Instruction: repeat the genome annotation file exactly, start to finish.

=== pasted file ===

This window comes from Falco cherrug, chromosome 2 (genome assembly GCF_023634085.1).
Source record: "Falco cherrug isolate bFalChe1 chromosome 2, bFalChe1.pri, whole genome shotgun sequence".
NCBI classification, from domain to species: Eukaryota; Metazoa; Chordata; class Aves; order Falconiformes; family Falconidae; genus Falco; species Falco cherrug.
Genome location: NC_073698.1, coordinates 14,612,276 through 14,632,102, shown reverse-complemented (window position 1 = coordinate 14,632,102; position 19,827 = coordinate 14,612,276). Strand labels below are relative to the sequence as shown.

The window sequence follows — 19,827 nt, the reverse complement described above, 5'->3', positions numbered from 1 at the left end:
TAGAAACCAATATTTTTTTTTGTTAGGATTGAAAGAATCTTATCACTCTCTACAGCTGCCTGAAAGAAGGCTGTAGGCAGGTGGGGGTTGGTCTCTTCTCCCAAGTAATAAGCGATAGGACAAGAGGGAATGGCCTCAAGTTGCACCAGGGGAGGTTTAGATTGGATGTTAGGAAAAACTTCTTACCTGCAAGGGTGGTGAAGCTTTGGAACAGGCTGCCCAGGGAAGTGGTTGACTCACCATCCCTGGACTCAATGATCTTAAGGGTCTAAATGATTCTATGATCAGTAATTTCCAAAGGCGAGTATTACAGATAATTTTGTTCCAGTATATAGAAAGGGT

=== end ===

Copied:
This window comes from Falco cherrug, chromosome 2 (genome assembly GCF_023634085.1).
Source record: "Falco cherrug isolate bFalChe1 chromosome 2, bFalChe1.pri, whole genome shotgun sequence".
NCBI classification, from domain to species: Eukaryota; Metazoa; Chordata; class Aves; order Falconiformes; family Falconidae; genus Falco; species Falco cherrug.
Genome location: NC_073698.1, coordinates 14,612,276 through 14,632,102, shown reverse-complemented (window position 1 = coordinate 14,632,102; position 19,827 = coordinate 14,612,276). Strand labels below are relative to the sequence as shown.

The window sequence follows — 19,827 nt, the reverse complement described above, 5'->3', positions numbered from 1 at the left end:
TAGAAACCAATATTTTTTTTTGTTAGGATTGAAAGAATCTTATCACTCTCTACAGCTGCCTGAAAGAAGGCTGTAGGCAGGTGGGGGTTGGTCTCTTCTCCCAAGTAATAAGCGATAGGACAAGAGGGAATGGCCTCAAGTTGCACCAGGGGAGGTTTAGATTGGATGTTAGGAAAAACTTCTTACCTGCAAGGGTGGTGAAGCTTTGGAACAGGCTGCCCAGGGAAGTGGTTGACTCACCATCCCTGGACTCAATGATCTTAAGGGTCTAAATGATTCTATGATCAGTAATTTCCAAAGGCGAGTATTACAGATAATTTTGTTCCAGTATATAGAAAGGGT